A cryptic part of DNA helps keep a species' mutations in check until they become useful.
There are more than a million Druze worldwide, with the vast majority residing in the Middle East.
Illuminating the origins of one of the oldest peoples in the Middle East.
Educational genomics could mean tailor-made curriculum programmes can be created based on a pupil’s DNA profile.
The egg collected in the Central Tanami Desert, Northern Territory, in October 1983.
For more than three decades an egg found in a remote Australian desert was thought to be from a rare nocturnal parrot. So what happened when scientists decided to double-check?
New research shows a high BMI in mothers before pregnancy may impact the health of their child.
Overweight women have a higher risk of delivering biologically older babies who are are more susceptible to age-related conditions such as heart disease and type 2 diabetes in later life.
Cave artists knew about the elusive bison some 17,000 years ago.
DNA analysis suggests that a newly discovered species of bison roamed Europe some 17,000 years ago - as prehistoric cave artists were trying to tell us all along.
Cell nucleus with RNA.
Aging and cancer appear to be closely linked, as over time, cells accumulate hits in their DNA code. But now research has turned to the role of RNA. Is RNA the key to a longer life?
A fun game, plus science advancement.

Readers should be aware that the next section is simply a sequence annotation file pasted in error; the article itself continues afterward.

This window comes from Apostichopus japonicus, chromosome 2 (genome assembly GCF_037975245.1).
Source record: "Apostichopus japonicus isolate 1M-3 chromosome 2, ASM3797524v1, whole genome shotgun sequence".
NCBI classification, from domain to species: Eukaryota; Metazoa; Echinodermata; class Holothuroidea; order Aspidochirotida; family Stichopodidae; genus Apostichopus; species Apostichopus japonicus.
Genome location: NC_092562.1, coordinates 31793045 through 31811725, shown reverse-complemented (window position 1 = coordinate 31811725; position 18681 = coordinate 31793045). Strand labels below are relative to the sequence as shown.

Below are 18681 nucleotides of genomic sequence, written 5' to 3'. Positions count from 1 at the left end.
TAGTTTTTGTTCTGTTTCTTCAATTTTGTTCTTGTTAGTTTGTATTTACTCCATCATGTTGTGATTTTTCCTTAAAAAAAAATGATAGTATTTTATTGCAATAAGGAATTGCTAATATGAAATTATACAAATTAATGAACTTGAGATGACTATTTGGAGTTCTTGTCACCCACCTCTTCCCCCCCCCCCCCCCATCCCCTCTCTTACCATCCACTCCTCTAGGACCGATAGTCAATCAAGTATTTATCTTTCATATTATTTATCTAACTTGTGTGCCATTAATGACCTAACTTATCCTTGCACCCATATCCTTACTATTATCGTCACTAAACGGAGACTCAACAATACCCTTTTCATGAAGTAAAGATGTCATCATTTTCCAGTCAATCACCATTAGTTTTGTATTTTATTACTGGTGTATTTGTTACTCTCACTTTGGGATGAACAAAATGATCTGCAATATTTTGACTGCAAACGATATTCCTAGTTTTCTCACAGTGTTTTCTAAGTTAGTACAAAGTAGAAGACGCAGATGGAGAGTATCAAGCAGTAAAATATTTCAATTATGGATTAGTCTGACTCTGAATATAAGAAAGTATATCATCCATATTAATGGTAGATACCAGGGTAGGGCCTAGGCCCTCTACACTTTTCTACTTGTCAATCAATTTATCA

We recently set up a Foldit competition between gamers, undergraduate students and professional scientists. The winner might surprise you – and offer important possibilities for scientific research.
PHOTOCREO Michal Bednarek/Shutterstock.com
It's a landmark case but there are many unknowns.
Professor Eske Willerslev talks to Aboriginal elders in the Kalgoorlie area in southwestern Australia.
Preben Hjort, Mayday Film
New DNA research working with Indigenous Australians is answering many of the questions about when and where the First Australians emerged many thousands of years ago.
It is an illness that runs in families – but there are other factors which go beyond inheritance.
Too good to be true? Time to hair the evidence!
Photo by Julie Russell/LLNL
Move over, DNA profilers. Scientists are developing a potentially more powerful technique to identify criminals from their hair.
Scientists are pioneering a new way of monitoring water species, using techniques more familiar to fans of crime scene TV shows.
And a little more of that one…
How new therapies could prove a headache for the world of sport.
Will China be the first to genetically enhance future generations?
Regulations, funding and public opinion around genetically enhancing future generations vary from country to country. Here's why China may be poised to be the pioneer.
GMOs may very well have filled up that syringe.
Syringe image via www.shutterstock.com
Public health experts enlist the molecular biology tools that create genetically modified organisms – as well as the GMOs themselves – in the fight against emerging infectious diseases.
Research that finds links between genes and intelligence could worsen social inequality.
Scientists are hoping genetic scoring could help identify children who may develop learning difficulties.
Almost 10% of differences in exam results at age 16 can be explained using individuals’ DNA alone.
The molecules that make up life may have arrived from space, and many are chiral.
NASA / Jenny Mottar
A new theory could explain why the key molecules of life - DNA and RNA - only come in one of two possible forms.
Scientists are using DNA to build exciting new nanotechnologies that could change everything from electronics to energy.